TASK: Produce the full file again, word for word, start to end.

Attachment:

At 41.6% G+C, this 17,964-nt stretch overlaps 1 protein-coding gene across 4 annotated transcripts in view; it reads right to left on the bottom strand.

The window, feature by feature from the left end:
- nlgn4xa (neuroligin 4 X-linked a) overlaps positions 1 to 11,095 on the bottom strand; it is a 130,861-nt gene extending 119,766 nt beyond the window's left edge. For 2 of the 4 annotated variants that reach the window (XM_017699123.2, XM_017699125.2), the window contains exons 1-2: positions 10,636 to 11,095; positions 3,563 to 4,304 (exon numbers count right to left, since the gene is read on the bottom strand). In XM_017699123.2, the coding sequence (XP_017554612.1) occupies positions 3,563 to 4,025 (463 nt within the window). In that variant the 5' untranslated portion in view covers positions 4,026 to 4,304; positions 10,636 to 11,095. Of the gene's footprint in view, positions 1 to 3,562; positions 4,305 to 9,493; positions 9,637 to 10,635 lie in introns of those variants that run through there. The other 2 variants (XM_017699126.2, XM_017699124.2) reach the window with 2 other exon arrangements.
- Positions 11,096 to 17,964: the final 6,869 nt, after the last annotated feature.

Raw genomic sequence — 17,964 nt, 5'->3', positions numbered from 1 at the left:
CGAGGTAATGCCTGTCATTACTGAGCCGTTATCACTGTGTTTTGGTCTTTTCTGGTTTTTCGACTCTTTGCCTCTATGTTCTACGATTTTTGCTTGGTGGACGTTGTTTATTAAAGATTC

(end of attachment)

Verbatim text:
At 41.6% G+C, this 17,964-nt stretch overlaps 1 protein-coding gene across 4 annotated transcripts in view; it reads right to left on the bottom strand.

The window, feature by feature from the left end:
- nlgn4xa (neuroligin 4 X-linked a) overlaps positions 1 to 11,095 on the bottom strand; it is a 130,861-nt gene extending 119,766 nt beyond the window's left edge. For 2 of the 4 annotated variants that reach the window (XM_017699123.2, XM_017699125.2), the window contains exons 1-2: positions 10,636 to 11,095; positions 3,563 to 4,304 (exon numbers count right to left, since the gene is read on the bottom strand). In XM_017699123.2, the coding sequence (XP_017554612.1) occupies positions 3,563 to 4,025 (463 nt within the window). In that variant the 5' untranslated portion in view covers positions 4,026 to 4,304; positions 10,636 to 11,095. Of the gene's footprint in view, positions 1 to 3,562; positions 4,305 to 9,493; positions 9,637 to 10,635 lie in introns of those variants that run through there. The other 2 variants (XM_017699126.2, XM_017699124.2) reach the window with 2 other exon arrangements.
- Positions 11,096 to 17,964: the final 6,869 nt, after the last annotated feature.

Raw genomic sequence — 17,964 nt, 5'->3', positions numbered from 1 at the left:
CGAGGTAATGCCTGTCATTACTGAGCCGTTATCACTGTGTTTTGGTCTTTTCTGGTTTTTCGACTCTTTGCCTCTATGTTCTACGATTTTTGCTTGGTGGACGTTGTTTATTAAAGATTC